“There really is a blue-collar boom,” she said. Tech leaders like Google’s Sundar Pichai and others have joined the administration’s job-training initiative, meant to provide 250,000 workers with new skills. In addition to teaching younger workers, the program is also meant to help those with established careers learn new skills to help them in their current roles.
Toward the end of the keynote, Shapiro mentioned that both he and Trump have mothers who are immigrants and asked about efforts to keep the pipeline open to foreign talent. “Well, the president said that he thinks that it’s absolutely insane that we educate immigrants from across the world, and as they are about to start their business, open their business, become employers, we throw them out of our country,” Trump said. She went on to say the U.S. immigration system needs to be overhauled. However, the Trump administration has increased H-1B visa denials that affect these high-tech positions. In addition, Immigration and Customs Enforcement has set up fake technology and computer science schools to bring in students from countries such as India, only to deport them.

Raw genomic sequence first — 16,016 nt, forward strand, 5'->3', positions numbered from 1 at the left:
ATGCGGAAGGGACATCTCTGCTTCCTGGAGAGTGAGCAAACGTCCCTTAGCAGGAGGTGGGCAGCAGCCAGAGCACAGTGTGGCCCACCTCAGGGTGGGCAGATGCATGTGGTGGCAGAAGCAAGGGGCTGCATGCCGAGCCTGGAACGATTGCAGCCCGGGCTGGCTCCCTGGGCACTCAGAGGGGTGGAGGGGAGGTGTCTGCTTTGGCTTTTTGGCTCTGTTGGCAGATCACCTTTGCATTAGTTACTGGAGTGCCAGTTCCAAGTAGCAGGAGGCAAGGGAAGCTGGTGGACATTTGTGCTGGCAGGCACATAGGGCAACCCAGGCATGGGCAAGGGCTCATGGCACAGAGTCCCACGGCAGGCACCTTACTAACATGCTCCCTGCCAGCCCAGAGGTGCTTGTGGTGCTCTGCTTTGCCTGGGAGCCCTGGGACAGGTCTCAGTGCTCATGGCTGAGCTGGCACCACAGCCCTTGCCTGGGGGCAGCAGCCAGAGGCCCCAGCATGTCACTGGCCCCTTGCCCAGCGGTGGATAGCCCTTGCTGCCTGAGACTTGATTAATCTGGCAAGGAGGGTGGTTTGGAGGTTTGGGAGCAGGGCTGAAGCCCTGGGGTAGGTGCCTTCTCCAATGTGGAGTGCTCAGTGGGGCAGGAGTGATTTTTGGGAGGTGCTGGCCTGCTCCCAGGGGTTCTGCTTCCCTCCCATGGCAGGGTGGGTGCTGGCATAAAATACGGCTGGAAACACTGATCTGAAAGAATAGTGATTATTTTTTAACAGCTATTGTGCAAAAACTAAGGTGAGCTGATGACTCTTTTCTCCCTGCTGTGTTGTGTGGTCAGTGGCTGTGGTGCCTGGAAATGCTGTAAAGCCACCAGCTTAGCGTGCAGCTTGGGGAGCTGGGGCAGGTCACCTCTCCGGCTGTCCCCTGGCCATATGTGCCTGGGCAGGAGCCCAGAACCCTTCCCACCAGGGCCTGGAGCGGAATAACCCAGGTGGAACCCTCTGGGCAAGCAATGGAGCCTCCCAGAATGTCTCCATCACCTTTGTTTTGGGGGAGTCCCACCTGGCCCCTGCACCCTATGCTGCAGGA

After the CTA announced Trump as a speaker, many criticized the decision, saying CES could have chosen women in the tech industry to give a keynote, an area that the show has struggled with in the past. Trump, who has no notable tech experience, appeared to be at the show largely because of her last name, not her contributions to the industry, many argued -- and based on her keynote, it seems they were right.
Rachel Sklar, co-founder of Change The Ratio, tweeted, “There are so many great, qualified women. Shame.”
“These are policy priorities that we work on, and she’s here this week to help talk and bring light to that issue that’s very important to us as an industry,” Karen Chupka, executive vice president of CES for the CTA, told Digital Trends earlier this week.
Digital Trends is a technology news website that publishes reviews and guides about technology and consumer electronics.